During her first trip with Bridges to Prosperity (B2P) last summer, civil engineering major Mia Schrilla learned an important lesson that should serve her well in her career.
“Prepare for anything,” she said. “Things will probably go wrong, and you’ll probably get through it.”
The fourth-year BS/MS student and a team of seven other women spent three weeks in Samaca, Bolivia, to construct a footbridge across the River Luribay, allowing community members to access schools and markets that they had been cut off from during the region’s rainy season.
The team’s road to Samaca was not an easy one. While B2P teams usually are assigned a site in the fall and have the rest of the year to make a construction plan, country-wide mayoral elections in Bolivia complicated the process for their project, Schrilla said.
Because they received their site assignment late, engineers at B2P had to quickly finish the plans and send them to the team in Bolivia. Then, after traveling all night to reach the site, the team encountered their second challenge.
“They were having a welcome celebration, and at one point we realized they were saying they wanted a vehicular bridge,” Schrilla said.
B2P CEO Avery Bang (MSCivEngr’09), who was spending a few days with the team, had to explain to community leaders that they couldn’t update the footbridge design.
“That became the theme of the trip,” Schrilla said. “We went to another town after that, but we were the only ones who showed up every day. The mayor hadn’t told her community we were coming, but she didn’t tell B2P that.”
The team helped out at a B2P corporate site for about a week before finally being assigned to Samaca. Once they were there, they had only about three weeks – out of a planned eight – to complete the bridge.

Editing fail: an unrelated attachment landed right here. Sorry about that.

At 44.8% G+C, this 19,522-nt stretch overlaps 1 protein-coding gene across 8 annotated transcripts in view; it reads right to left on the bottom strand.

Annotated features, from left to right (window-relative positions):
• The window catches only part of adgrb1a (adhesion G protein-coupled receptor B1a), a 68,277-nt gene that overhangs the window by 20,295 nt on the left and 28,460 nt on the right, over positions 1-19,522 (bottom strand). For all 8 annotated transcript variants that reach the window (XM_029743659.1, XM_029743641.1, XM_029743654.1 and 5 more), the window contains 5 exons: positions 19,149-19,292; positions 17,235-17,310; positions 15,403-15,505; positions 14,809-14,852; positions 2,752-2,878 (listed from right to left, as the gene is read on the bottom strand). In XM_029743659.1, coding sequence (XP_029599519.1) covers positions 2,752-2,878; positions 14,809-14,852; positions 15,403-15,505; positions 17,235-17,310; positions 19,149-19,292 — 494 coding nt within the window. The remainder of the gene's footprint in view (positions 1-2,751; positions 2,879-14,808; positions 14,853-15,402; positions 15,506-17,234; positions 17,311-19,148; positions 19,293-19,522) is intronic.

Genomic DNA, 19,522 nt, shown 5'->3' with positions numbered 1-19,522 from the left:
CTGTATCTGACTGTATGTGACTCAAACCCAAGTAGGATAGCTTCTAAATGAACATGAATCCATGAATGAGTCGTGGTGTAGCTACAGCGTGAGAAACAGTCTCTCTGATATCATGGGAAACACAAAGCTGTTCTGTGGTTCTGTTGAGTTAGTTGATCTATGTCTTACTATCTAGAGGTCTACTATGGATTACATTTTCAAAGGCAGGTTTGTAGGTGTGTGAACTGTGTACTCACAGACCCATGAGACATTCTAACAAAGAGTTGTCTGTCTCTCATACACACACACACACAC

“The last couple of nights, we were working by headlamp,” Schrilla said. “We finished in the afternoon of the day they had planned for the inauguration party.”
Even once they’d reached their final site, the team still faced challenges from community members who weren’t sure the women were up to the task. Schrilla laughed as she remembered men who’d come to help with the masonry work repeatedly telling the team to rest when they offered to help.
“Once we started using the power tools like the drill press and bandsaw, you could tell there was a difference in perception of us,” Schrilla said. “They realized we could do the work.”
And their abilities didn’t escape the attention of the women in the community.
“Their daughters started coming out, and they were really excited about what we were doing,” Schrilla said. “They started asking about universities here.”
One team member in particular made an impression not only on her teammates, but also on attendees at September’s Bridge Builder Conference, which brings together B2P volunteers from industry and universities. CU-Boulder chapter president Nicole Mayer won the Bridge Builder of the Year Award, partly for her contributions to the Samaca project.
Schrilla said the award was well-deserved. Once the team arrived at Samaca, she explained, the race was on to get the supplies to the site. Mayer, who had previously studied abroad in Chile, took charge of coordinating deliveries of materials so the project could stay on track.
“The more I think about it, the more unreal it becomes,” Schrilla said. “Now feel like we could handle anything here.”
In the end, Schrilla said, all of the challenges and frustration brought them closer together as a team and made them even more proud when they celebrated the completion of the bridge. She said she will always remember watching excited kids run back and forth across the bridge, waving Bolivian flags.
“Seeing the community be so proud of it was great,” she said. “It was really theirs, not just something we had given to them. The local community was just beaming.”